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Opinions of Friday, 24 July 2015

Columnist: Arkoh Isaac

Let's adopt culture of civility in politics

Listening to media commentaries of political accusations of vote buying, "juju" (black powers) and the sheer use of "communist inferior tactics" in the Talense by-elections, made a clear mockery of Ghana’s democratic credentials.

The institutionalization of political violence via thugs’ is a serious threat to any serious nation. A mere by-election cannot take place without people going naked with others sleeping at polling stations and smashing windscreens of cars. Is that democracy?

We need to tolerate varied opinion to continue to enjoy the peace and tranquility in the Country.

It is lamentable that despite the country attaining decades of independence, it is only in the last 20 years that we have witnessed real democracy in terms of leaders elected by the people serving their full mandate without military interventions.

If we cannot leave our lives in the hands of politicians who are the managers of the nation, then we should find an alternative to democracy.

It is in this vain I highly commend Mrs. Pauline Adobea-Dadzawa, an electoral Commissioner, in charge of the Central Region for her call on Civil Society Organizations (CSOs) and Community Based Organizations (CBOs), to help prevent unpleasant behaviours during elections.

The new democratic revolution is about how you live every day, each night, each month, and each year. The revolution is you and your life, but that seems defiled forever in Ghana. It’s now a matter of the highest bidder, getting the crown.

They say we are poor, illiterates, uncivilized, villagers and yet, they will not leave us alone. They are all over us, trying to get our votes for political power. Sincerely, who steals from the poor? Do rich people covet a poor man’s goods?

Democracy requires that while minority interest and concerns cannot be ignored or trivialized, decisions of the majority has to always prevail.

Any dissent must be expressed in an orthodox and legitimate way such that democracy would not be imperiled.

In the wake of the free fall of the cedi; I approached managers of some key financial institutions to seek their opinion on how to arrest the fall. Interestingly, they all declined to speak saying ‘‘it is difficult to speak the truth in Ghana now. I don’t want myself and comments to be politicized, victimized and crucified by political predators’’.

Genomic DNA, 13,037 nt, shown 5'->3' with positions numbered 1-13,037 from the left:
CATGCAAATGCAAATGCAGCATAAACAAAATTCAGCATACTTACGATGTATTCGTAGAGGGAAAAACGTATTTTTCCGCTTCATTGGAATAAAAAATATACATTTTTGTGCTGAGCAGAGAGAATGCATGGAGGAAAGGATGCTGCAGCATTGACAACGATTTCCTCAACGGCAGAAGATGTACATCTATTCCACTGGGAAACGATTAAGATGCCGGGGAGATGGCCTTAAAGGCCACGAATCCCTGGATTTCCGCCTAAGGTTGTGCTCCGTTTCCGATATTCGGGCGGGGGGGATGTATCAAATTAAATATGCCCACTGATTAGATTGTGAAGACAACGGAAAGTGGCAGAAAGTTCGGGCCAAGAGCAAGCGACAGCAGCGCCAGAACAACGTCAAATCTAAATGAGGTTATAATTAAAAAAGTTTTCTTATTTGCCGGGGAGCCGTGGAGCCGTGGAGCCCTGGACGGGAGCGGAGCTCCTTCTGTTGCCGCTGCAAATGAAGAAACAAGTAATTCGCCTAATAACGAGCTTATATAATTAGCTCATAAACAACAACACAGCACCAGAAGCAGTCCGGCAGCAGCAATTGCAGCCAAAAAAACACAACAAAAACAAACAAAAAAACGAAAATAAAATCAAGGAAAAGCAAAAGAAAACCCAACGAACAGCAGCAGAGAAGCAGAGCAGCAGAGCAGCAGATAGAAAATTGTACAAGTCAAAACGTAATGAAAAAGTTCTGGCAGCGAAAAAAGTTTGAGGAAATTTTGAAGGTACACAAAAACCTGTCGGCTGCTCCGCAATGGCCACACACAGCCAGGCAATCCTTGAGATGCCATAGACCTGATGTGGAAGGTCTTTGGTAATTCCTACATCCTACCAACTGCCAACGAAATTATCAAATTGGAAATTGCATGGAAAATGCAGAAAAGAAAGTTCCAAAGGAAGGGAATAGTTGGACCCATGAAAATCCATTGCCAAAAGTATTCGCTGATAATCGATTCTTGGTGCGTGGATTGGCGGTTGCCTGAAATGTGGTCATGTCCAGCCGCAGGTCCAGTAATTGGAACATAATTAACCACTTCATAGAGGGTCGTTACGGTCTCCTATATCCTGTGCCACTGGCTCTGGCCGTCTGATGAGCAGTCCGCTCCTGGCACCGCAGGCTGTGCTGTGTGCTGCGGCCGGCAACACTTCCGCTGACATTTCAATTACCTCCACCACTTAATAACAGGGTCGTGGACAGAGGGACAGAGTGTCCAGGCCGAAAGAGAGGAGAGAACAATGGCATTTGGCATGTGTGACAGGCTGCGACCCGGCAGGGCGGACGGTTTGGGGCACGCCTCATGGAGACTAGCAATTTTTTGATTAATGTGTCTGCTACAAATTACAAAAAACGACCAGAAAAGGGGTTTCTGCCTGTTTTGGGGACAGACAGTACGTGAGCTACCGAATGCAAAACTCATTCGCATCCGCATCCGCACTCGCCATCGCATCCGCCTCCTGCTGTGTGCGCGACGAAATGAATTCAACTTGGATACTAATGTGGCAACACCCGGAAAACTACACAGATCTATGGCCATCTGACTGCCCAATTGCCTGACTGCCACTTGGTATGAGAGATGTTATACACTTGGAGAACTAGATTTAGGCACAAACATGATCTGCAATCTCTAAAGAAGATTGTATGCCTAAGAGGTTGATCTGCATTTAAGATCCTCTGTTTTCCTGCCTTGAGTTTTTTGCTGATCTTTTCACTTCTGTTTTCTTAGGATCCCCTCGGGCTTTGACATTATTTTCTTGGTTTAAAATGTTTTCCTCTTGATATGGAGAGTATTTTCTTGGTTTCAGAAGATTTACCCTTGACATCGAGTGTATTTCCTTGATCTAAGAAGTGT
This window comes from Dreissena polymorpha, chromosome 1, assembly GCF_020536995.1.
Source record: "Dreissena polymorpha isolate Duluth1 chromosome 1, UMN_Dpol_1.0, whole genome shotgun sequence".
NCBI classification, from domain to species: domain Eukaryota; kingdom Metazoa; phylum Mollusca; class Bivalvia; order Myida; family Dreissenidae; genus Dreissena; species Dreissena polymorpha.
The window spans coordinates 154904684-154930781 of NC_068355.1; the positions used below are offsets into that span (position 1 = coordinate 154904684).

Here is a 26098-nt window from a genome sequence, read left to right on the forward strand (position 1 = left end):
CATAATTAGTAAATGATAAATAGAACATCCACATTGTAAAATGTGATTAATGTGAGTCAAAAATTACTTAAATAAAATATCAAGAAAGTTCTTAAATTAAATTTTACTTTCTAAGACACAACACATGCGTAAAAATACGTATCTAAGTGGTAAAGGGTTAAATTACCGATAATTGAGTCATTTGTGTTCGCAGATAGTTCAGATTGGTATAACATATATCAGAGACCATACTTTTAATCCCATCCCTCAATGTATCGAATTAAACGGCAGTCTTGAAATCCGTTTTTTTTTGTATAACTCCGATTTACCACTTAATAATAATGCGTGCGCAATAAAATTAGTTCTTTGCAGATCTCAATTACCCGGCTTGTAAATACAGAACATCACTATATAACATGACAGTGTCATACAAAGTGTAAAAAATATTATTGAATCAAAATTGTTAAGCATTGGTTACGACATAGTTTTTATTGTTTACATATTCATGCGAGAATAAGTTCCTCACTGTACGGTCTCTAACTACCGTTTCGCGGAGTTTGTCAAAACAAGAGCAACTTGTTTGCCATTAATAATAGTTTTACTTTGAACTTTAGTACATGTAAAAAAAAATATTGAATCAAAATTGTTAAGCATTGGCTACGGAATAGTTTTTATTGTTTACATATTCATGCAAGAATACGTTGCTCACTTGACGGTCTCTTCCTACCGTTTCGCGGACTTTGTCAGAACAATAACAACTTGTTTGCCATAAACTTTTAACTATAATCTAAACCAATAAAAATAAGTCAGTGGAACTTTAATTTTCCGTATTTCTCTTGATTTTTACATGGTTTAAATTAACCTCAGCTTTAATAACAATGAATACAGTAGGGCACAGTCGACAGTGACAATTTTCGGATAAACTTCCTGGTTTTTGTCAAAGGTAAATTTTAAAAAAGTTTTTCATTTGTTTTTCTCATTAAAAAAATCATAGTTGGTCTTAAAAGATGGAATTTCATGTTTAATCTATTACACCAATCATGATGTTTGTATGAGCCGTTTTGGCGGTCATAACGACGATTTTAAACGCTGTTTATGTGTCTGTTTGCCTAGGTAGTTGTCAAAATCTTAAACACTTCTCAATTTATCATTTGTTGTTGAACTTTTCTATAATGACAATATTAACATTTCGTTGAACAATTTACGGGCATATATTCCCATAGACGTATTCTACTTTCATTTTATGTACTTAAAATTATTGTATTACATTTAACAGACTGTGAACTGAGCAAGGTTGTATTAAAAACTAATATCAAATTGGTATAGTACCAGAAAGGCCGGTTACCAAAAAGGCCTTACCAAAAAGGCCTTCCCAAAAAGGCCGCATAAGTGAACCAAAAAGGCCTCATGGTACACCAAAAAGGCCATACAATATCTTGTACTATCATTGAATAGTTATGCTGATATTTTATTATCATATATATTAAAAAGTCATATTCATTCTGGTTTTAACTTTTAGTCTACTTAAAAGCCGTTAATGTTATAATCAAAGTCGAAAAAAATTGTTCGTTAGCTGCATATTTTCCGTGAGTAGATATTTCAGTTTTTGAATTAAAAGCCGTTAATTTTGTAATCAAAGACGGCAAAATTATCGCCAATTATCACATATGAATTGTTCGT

The unscrupulous and unbridled use of blatant propaganda has eventually boxed many ‘‘spin doctors’’ in a corner to the extent that they have compromised their stewardship. Our understanding of democracy keeps fouled by the day. It is as if the more garbage you spew, the more famous, intelligent and courageous you are thought to be.

Since I was growing up, my family has always belonged to different sides of the political divide but this has never affected our relationship in any way.

Currently, families are dividing, marriages are falling apart, friends are breaking and brothers are up in arms all because they belong to different political parties.

In all of this, the media cannot be left out. Sometimes I ask myself do some these radio and TV presenter and more importantly newspaper editors know God? Some journalist especially newspaper editors deliberately and very consciously give captions, headlines and text to provoke, demean, cause dissatisfaction, lie, denigrate, ridicule and divide the people, all in the pursuit of political power. We live in democracy, but not in "pressocracy".

The words spoken by many political leaders and their followers in political conversations across the political divide are often acidic, barbed, razor sharp and insensitive.

The focus of our political discourse should center on enhancing human life by exposing the shortcomings of past and present governments that had left us with an economy that has become dependent on imports and is incapable of processing raw materials to add value to them to create more jobs and wealth.

As people our query should be on the opulent living of our political managers, payment of exorbitant judgement debts and the sale of productive national assets which together reduces the nation’s capacity to invest in the manufacturing sector.

Government must have a greater purpose that is focused on the alleviation of the suffering of the masses. We must examine the deeds to discover the discrepancies that have disappointed the suffering masses and dashed the hopes of the youth.

As peace loving people, it is incumbent on us to prove to the rest of the world that democracy has really evolved in Ghana.

There is a greater need to educate the masses on their rights to be responsible and maintain high integrity to disallow politicians from taking us for a ride. Our thinking of money as everything must be demystified whilst we make a concerted effort at finding lasting solution to the ills in the society.

Ghanaians especially political parties must ensure that all their activities are carried out in the spirit and later of the 1992 constitution.
We need to apply our understanding of democracy on concrete ways to make it attractive.

As people, we have an obligation to do what is necessary to promote the rule of law, free and fair elections and freedom of expression, so that people can freely make their choice to stabilize and deepen our democracy. This way democracy becomes attractive.

Arkoh Isaac, Broadcast Journalist
Tel: 02304649889
Email: isaacarkoh@gmail.com